Monday, 25 March 2013

Plane Tree - Winter 2012/2013

I've been 'following' a London Plane tree for a year now, and this post is the last of the series. It is one of Compton Verney's most prominent trees, and is perfectly located - centrally in the grounds. I've posted a number of articles which recorded the changes through the seasons, and what a year we've had!

We're now at the tail end of winter, at least I like to think so, and Mother Nature has thrown everything possible at the tree. Open to the elements on three sides it picks up the worst of the winds, and in its leaf-less state; it is amazing how the branches whip about. The branches look so brittle, but they hide a great deal of strength and elasticity.


At the foot of the tree sit clusters of snowdrops that this year at least; are late flowering. The snowdrops make the most of the winter light beneath this deciduous tree, and also benefit from the dry soil beneath the tree during the summer months - the moisture uptake by a tree of this size is immense. Daffodils and Violets also litter the ground around the base of the tree, and they all blend like a soft skirt around the timber that towers above.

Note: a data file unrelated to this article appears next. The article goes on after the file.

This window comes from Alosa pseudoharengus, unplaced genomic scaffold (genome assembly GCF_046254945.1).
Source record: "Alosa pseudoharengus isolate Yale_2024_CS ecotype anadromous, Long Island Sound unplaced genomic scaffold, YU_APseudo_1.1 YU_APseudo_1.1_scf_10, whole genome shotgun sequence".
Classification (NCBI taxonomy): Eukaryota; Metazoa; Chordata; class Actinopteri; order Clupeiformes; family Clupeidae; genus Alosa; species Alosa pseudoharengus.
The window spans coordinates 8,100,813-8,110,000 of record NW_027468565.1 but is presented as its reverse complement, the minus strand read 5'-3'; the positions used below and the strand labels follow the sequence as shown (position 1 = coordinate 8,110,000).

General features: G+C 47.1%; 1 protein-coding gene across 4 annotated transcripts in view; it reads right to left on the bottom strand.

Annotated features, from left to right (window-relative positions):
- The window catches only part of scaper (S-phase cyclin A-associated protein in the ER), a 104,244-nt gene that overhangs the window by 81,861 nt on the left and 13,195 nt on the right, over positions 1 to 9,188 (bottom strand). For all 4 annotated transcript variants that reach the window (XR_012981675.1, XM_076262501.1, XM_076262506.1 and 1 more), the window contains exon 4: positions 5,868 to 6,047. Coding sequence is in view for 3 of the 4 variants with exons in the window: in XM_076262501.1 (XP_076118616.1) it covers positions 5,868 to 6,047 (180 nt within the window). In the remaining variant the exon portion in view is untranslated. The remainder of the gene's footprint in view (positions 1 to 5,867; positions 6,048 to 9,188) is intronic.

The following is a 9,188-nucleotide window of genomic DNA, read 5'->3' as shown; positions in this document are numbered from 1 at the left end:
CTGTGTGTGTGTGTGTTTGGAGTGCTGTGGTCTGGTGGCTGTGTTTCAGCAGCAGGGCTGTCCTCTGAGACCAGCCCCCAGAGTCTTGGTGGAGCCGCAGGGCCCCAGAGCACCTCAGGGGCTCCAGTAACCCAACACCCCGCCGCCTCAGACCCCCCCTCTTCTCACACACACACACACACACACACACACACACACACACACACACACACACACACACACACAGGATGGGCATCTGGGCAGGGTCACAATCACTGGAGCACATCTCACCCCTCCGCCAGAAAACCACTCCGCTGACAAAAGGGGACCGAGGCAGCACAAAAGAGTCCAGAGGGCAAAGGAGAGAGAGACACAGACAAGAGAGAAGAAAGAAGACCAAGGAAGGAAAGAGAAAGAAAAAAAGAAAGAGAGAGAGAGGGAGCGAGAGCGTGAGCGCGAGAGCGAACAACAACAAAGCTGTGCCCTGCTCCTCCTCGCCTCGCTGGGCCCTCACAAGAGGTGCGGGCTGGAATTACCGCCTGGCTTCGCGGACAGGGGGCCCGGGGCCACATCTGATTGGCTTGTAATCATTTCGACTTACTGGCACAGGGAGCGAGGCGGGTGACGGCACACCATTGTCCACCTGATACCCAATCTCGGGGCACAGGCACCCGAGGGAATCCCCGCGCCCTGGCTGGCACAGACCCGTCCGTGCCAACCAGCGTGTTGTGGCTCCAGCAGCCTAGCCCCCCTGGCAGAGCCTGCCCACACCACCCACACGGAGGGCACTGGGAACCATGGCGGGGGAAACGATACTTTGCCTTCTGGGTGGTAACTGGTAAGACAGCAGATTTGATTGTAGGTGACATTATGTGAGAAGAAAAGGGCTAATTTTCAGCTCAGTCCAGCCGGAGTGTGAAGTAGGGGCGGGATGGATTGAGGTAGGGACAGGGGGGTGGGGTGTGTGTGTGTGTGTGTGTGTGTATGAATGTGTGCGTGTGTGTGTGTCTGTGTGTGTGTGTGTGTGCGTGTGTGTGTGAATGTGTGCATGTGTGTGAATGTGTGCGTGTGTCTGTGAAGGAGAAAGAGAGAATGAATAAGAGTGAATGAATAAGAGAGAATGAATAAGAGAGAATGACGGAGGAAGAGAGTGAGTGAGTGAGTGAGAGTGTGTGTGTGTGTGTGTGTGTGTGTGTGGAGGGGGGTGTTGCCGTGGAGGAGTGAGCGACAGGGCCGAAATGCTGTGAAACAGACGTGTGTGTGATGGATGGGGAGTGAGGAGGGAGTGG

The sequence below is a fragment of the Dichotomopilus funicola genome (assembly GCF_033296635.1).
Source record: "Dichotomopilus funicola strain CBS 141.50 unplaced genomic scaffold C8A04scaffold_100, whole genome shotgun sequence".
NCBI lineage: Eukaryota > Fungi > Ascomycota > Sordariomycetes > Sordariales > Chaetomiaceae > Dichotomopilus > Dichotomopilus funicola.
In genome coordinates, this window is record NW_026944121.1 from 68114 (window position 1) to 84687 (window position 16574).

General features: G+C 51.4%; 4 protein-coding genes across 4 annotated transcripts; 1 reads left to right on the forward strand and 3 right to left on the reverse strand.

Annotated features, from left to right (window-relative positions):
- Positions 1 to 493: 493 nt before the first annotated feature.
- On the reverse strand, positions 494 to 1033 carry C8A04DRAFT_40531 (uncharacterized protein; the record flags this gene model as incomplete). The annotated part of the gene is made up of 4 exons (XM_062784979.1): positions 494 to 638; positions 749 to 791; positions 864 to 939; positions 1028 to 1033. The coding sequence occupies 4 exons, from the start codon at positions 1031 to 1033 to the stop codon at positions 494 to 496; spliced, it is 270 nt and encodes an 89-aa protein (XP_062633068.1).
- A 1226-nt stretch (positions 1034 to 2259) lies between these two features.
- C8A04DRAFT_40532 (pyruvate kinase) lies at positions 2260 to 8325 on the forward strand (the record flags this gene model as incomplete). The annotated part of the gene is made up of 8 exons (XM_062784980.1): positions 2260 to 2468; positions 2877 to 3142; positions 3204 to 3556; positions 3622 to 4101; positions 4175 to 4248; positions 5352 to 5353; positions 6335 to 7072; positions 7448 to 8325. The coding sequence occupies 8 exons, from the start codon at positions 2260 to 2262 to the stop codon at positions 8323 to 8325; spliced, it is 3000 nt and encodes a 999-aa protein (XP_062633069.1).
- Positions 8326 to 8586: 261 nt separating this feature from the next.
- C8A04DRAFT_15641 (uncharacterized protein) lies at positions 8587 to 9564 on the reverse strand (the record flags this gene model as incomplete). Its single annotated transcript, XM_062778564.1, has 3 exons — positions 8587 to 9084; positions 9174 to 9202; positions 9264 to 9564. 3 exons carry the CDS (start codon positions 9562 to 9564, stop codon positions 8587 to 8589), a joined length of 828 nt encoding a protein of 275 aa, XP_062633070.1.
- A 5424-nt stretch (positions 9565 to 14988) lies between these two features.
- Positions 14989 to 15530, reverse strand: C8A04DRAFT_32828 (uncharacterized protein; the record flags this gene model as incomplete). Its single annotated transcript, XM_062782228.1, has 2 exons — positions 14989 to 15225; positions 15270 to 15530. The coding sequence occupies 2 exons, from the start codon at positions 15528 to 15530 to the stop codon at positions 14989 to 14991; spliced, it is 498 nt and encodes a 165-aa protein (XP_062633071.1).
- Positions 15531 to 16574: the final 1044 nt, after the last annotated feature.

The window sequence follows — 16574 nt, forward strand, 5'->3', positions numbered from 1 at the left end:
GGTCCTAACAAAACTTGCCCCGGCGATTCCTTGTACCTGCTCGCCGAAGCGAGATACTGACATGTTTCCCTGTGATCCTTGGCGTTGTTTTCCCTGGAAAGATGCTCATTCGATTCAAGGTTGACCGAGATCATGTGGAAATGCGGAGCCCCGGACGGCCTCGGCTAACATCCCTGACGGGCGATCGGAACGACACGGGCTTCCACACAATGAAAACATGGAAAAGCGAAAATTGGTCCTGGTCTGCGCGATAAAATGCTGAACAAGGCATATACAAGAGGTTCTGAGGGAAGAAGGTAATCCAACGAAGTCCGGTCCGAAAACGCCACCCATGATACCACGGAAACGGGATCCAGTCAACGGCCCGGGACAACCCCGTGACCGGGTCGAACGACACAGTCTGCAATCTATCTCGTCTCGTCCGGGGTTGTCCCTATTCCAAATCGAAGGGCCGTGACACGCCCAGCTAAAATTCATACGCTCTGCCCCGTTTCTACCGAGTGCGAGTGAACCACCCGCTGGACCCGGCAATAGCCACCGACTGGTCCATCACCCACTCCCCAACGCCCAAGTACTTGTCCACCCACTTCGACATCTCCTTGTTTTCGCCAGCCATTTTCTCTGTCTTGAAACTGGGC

Persistent rain, hoar frosts, biting easterly winds that skim across the east park, and snow that clings to the stem; it has withstood the lot. Of course it has its weaknesses, and the tree isn't without a sprinkling of branches at its base, on one side it even likes to dip its twigs in the icy waters of Compton Verney's lake. It is a hulk of a tree with thick stems branching over the drive, the bridge, the lawns and the lake, but its graceful shape and mottled trunk delight all who pass by. It is a tree worth growing, nurturing and promoting; it is one of Compton Verney's grandest possessions. 

It's been really interesting following this tree over the last year. So much has happened. As mentioned above it has withstood a whole range of weather fronts. It has welcomed and waved goodbye to thousands of visitors, all of whom pass beneath its delicate branches and by its knobbly trunk. A major event saw a Spitfire swirling above its crown, and on many of the warmer nights, bats swirl beneath the very same crown. On a site with so many trees, it is easy to pass it by without a care, especially as the Georgian mansion competes for attention, but never must it be said that this tree is plain, for it is anything but.

London Plane, Platanus x hispanica. Compton Verney Number 377.
Gary Webb

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